Why Puerto Rico leads the U.S. in COVID vaccine rate — and what states can learn



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People walk through Old San Juan in Puerto Rico in March as tourism on the island continues to surge.

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The convention center in San Juan hosted Puerto Rico’s first COVID-19 mass vaccination event on March 31, 2021.

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The head of the scientific coalition advising Puerto Rico on COVID-19 (and the founder of Ciencia Puerto Rico), Daniel Colón-Ramos, says this correlation is not a coincidence.

«It represents a lot of saved lives,» Colón-Ramos told CNN.

«It’s really about the fact there are hundreds of people — if not thousands — right now walking around somewhere in Puerto Rico and they wouldn’t be there if it wasn’t for these efforts.»

What the mainland can learn from Puerto Rico

Feliú-Mójer says one reason for the success with vaccination is a difference in political culture to the mainland United States. In the continental U.S., Republicans have consistently fought mask-wearing rules and vaccine mandates, citing personal liberty.

«We don’t see that correlation between political ideologies and people’s willingness to get vaccinated or use masks,» she said. «It’s not like the issue of COVID and vaccination hasn’t been politicized. It’s just been politicized in a different way, not in terms of identities or ideologies, political ideologies.»

While Feliú-Mójer notes that there are small but vocal anti-vaccine groups in Puerto Rico, she also points to a «really good» historical acceptance of vaccines. She says a key is engaging people on their values, beliefs or identities rather than allowing them to contribute to polarization. Another is fostering solidarity in the public health effort.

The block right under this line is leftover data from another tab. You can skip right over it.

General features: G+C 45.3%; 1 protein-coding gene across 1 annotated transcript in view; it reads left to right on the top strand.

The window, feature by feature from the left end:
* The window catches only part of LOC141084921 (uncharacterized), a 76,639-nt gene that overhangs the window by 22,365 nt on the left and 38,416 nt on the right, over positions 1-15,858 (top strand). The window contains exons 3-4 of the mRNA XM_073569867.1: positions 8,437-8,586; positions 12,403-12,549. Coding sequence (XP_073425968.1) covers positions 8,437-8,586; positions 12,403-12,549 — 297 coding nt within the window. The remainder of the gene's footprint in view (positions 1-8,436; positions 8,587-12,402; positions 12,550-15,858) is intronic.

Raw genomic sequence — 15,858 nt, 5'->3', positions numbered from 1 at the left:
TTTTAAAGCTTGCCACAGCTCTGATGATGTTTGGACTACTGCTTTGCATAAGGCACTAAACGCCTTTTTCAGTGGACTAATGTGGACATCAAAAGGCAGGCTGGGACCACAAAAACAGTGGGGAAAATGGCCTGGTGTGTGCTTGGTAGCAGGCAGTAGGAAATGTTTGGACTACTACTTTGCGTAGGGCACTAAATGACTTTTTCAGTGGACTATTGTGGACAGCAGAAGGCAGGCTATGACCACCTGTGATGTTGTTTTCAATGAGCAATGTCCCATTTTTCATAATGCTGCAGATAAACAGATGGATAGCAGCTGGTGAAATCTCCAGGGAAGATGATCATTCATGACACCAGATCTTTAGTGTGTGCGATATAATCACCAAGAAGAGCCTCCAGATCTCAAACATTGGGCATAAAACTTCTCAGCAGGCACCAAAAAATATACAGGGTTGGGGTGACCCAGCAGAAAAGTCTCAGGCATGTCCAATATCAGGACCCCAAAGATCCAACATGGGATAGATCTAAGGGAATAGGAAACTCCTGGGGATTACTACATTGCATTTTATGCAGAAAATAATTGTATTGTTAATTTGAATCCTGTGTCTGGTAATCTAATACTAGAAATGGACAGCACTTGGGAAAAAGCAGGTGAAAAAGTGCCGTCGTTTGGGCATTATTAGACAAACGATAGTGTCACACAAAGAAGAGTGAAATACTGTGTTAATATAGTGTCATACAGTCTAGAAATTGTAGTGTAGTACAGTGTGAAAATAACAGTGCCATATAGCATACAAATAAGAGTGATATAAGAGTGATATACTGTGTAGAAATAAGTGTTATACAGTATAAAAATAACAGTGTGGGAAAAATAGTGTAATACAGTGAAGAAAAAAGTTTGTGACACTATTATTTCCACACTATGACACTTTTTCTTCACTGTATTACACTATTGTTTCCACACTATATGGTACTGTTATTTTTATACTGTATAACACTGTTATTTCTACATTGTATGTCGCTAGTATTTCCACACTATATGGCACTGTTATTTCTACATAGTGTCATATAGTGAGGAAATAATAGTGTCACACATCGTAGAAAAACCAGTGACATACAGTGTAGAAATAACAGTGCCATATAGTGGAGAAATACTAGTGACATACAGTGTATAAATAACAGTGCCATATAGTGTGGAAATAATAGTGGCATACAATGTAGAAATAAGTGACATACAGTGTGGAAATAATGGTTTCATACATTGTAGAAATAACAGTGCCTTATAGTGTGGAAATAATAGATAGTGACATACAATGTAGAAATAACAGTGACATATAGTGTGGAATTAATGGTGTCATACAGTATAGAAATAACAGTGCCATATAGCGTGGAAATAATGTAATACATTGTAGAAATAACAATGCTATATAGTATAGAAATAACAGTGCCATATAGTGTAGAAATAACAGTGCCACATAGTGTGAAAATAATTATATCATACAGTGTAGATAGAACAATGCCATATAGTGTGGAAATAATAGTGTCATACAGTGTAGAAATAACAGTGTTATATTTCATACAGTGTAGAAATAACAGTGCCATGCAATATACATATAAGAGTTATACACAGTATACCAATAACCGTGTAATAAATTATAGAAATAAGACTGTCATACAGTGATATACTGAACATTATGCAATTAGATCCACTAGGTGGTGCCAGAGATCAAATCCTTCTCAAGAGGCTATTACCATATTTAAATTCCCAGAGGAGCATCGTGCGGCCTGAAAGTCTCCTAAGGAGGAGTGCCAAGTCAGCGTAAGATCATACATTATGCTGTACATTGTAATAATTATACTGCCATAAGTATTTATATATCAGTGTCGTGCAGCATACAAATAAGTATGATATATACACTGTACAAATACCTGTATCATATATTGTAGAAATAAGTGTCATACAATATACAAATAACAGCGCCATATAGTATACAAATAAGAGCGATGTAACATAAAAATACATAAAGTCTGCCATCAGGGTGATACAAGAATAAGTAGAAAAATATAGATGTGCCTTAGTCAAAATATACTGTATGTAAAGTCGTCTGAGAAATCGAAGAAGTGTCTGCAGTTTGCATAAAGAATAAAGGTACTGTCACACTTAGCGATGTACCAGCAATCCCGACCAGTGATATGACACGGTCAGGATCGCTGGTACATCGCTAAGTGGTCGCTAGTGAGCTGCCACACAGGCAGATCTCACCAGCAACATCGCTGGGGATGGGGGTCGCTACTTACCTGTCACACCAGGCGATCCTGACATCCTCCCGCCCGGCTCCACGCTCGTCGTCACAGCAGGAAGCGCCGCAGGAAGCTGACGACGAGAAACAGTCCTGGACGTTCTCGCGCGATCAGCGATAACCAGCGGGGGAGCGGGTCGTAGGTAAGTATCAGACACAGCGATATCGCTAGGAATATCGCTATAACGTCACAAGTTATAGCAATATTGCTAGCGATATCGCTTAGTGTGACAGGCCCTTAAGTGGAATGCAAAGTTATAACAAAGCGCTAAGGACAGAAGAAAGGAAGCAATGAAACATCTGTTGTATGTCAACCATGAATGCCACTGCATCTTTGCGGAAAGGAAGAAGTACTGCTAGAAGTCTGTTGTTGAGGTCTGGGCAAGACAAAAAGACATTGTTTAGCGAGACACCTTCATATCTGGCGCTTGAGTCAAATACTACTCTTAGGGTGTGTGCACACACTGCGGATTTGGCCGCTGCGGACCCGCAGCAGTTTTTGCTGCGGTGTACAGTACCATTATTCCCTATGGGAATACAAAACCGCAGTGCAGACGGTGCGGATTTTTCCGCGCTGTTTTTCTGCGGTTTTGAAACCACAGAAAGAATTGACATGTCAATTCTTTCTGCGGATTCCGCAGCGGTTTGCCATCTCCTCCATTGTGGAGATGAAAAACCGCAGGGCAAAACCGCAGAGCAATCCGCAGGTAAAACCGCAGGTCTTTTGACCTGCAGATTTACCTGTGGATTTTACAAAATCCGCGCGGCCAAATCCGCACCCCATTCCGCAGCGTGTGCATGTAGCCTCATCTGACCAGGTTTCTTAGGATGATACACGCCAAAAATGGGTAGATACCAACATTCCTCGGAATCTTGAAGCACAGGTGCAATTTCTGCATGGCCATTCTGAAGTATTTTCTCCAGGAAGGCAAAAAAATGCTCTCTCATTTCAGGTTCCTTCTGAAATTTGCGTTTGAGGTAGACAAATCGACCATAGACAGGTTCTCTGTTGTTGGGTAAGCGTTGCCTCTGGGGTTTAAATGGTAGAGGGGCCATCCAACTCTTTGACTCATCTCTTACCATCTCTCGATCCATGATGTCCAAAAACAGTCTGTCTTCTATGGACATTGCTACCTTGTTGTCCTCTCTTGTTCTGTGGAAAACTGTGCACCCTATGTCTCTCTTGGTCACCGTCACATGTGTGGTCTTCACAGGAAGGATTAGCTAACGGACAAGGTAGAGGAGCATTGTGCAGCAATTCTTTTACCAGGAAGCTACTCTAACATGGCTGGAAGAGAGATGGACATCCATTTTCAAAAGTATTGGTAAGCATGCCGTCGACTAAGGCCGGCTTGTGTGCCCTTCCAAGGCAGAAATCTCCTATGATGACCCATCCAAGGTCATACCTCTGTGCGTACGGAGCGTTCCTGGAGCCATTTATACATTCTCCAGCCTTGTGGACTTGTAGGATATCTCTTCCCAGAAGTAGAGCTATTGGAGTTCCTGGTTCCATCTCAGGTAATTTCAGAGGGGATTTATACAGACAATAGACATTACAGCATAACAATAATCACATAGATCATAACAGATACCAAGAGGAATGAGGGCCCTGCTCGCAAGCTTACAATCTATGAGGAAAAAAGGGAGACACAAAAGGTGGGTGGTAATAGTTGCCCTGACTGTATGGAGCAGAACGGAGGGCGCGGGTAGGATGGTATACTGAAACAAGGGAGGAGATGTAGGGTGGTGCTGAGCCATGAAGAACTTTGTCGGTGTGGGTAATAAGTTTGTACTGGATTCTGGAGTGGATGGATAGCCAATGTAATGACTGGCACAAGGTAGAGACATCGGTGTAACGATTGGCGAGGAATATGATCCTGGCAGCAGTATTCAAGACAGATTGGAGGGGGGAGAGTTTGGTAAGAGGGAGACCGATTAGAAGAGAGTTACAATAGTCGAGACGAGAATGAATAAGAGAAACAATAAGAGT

We don’t see that correlation between political ideologies and people’s willingness to get vaccinated or use masks.

«We have to take differentiated strategies to reach different audiences and understand what drives them to get vaccinated or not,» she said. «And then I think broad coalitions … different groups of people and segments of society in Puerto Rico came together to work towards preventing COVID-19, vaccinating people against COVID-19. And I think those broad coalitions are going to be really important to get vaccination levels higher in the United States.»

Its successes aside, Feliú-Mójer noted that COVID-19 has still killed over 3,200 people in Puerto Rico. And she remains concerned about vaccine equity – particularly in rural communities, or among older adults who can’t get out of their homes or don’t know how to make an appointment. She says the high overall vaccination rate can hide gaps in coverage.

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Dr. Susana Schwarz inoculates a man at the Puerto Rico Convention Center during the first mass vaccination event in San Juan, Puerto Rico in March.

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Dr. Susana Schwarz inoculates a man at the Puerto Rico Convention Center during the first mass vaccination event in San Juan, Puerto Rico in March.

Ricardo Arduengo/AFP via Getty Images

«You have to look beyond that big number,» she said in a separate interview with NPR. «But then you look at certain municipalities like Loíza, a town in coastal northern Puerto Rico that’s predominantly Black and [a] very poor municipality. Their vaccination rate is about 55%. And so when you look at some of the social determinants that impact communities like Loíza, then they’re not doing as well.»

According to the 2020 census, the poverty rate in Puerto Rico stands at 43.5%, while the official poverty rate in the U.S. is much lower, at 11.4%. The census also counted a population just shy of 3.3 million people — more than 21 states.

Those are important numbers to consider in weighing Puerto Rico’s overall vaccination success, says Daniel Colón-Ramos, the Yale medical school professor and adviser to the Puerto Rican government.

«The experience with vaccines in places like Puerto Rico and the Navajo [N]ation shows that when resources are distributed equitably AND when local scientists and health care leaders are able to direct their own strategies, they can perform better than most US jurisdictions,» Colón-Ramos wrote on Twitter.



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